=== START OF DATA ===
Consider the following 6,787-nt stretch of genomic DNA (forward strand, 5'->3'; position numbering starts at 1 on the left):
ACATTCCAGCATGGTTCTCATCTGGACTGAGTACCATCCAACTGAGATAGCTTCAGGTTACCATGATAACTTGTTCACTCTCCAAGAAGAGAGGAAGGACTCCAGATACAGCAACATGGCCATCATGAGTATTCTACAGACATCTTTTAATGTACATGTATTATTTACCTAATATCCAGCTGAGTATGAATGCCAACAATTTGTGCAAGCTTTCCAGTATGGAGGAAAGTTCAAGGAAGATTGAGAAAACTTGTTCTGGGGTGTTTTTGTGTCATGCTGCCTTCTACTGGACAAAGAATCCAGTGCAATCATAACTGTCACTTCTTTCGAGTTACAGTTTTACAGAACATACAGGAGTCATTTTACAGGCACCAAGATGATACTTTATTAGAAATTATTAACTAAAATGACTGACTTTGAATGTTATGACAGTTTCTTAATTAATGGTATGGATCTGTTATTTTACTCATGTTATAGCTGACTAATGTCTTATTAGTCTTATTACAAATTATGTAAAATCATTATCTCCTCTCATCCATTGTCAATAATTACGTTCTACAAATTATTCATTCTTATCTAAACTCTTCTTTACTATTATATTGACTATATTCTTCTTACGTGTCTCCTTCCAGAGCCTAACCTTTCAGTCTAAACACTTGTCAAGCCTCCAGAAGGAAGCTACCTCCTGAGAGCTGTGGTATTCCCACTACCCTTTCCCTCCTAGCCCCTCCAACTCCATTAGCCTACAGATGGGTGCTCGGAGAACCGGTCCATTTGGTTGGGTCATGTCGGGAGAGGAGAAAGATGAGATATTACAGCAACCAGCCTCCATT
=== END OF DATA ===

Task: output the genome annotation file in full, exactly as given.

Consider the following 6,787-nt stretch of genomic DNA (forward strand, 5'->3'; position numbering starts at 1 on the left):
ACATTCCAGCATGGTTCTCATCTGGACTGAGTACCATCCAACTGAGATAGCTTCAGGTTACCATGATAACTTGTTCACTCTCCAAGAAGAGAGGAAGGACTCCAGATACAGCAACATGGCCATCATGAGTATTCTACAGACATCTTTTAATGTACATGTATTATTTACCTAATATCCAGCTGAGTATGAATGCCAACAATTTGTGCAAGCTTTCCAGTATGGAGGAAAGTTCAAGGAAGATTGAGAAAACTTGTTCTGGGGTGTTTTTGTGTCATGCTGCCTTCTACTGGACAAAGAATCCAGTGCAATCATAACTGTCACTTCTTTCGAGTTACAGTTTTACAGAACATACAGGAGTCATTTTACAGGCACCAAGATGATACTTTATTAGAAATTATTAACTAAAATGACTGACTTTGAATGTTATGACAGTTTCTTAATTAATGGTATGGATCTGTTATTTTACTCATGTTATAGCTGACTAATGTCTTATTAGTCTTATTACAAATTATGTAAAATCATTATCTCCTCTCATCCATTGTCAATAATTACGTTCTACAAATTATTCATTCTTATCTAAACTCTTCTTTACTATTATATTGACTATATTCTTCTTACGTGTCTCCTTCCAGAGCCTAACCTTTCAGTCTAAACACTTGTCAAGCCTCCAGAAGGAAGCTACCTCCTGAGAGCTGTGGTATTCCCACTACCCTTTCCCTCCTAGCCCCTCCAACTCCATTAGCCTACAGATGGGTGCTCGGAGAACCGGTCCATTTGGTTGGGTCATGTCGGGAGAGGAGAAAGATGAGATATTACAGCAACCAGCCTCCATT